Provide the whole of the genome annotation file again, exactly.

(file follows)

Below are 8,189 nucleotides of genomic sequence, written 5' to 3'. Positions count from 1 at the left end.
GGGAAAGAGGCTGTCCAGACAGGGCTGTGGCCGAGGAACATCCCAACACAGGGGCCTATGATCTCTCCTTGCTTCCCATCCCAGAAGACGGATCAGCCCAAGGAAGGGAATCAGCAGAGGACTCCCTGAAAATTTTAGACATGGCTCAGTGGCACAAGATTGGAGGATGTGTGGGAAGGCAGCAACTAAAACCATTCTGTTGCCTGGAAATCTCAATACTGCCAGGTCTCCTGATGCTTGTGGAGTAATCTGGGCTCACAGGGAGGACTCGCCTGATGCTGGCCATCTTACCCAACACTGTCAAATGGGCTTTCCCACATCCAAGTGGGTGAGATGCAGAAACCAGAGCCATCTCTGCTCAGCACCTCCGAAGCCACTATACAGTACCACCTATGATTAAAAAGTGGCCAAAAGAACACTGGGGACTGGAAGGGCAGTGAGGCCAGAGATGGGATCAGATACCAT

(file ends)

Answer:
Below are 8,189 nucleotides of genomic sequence, written 5' to 3'. Positions count from 1 at the left end.
GGGAAAGAGGCTGTCCAGACAGGGCTGTGGCCGAGGAACATCCCAACACAGGGGCCTATGATCTCTCCTTGCTTCCCATCCCAGAAGACGGATCAGCCCAAGGAAGGGAATCAGCAGAGGACTCCCTGAAAATTTTAGACATGGCTCAGTGGCACAAGATTGGAGGATGTGTGGGAAGGCAGCAACTAAAACCATTCTGTTGCCTGGAAATCTCAATACTGCCAGGTCTCCTGATGCTTGTGGAGTAATCTGGGCTCACAGGGAGGACTCGCCTGATGCTGGCCATCTTACCCAACACTGTCAAATGGGCTTTCCCACATCCAAGTGGGTGAGATGCAGAAACCAGAGCCATCTCTGCTCAGCACCTCCGAAGCCACTATACAGTACCACCTATGATTAAAAAGTGGCCAAAAGAACACTGGGGACTGGAAGGGCAGTGAGGCCAGAGATGGGATCAGATACCAT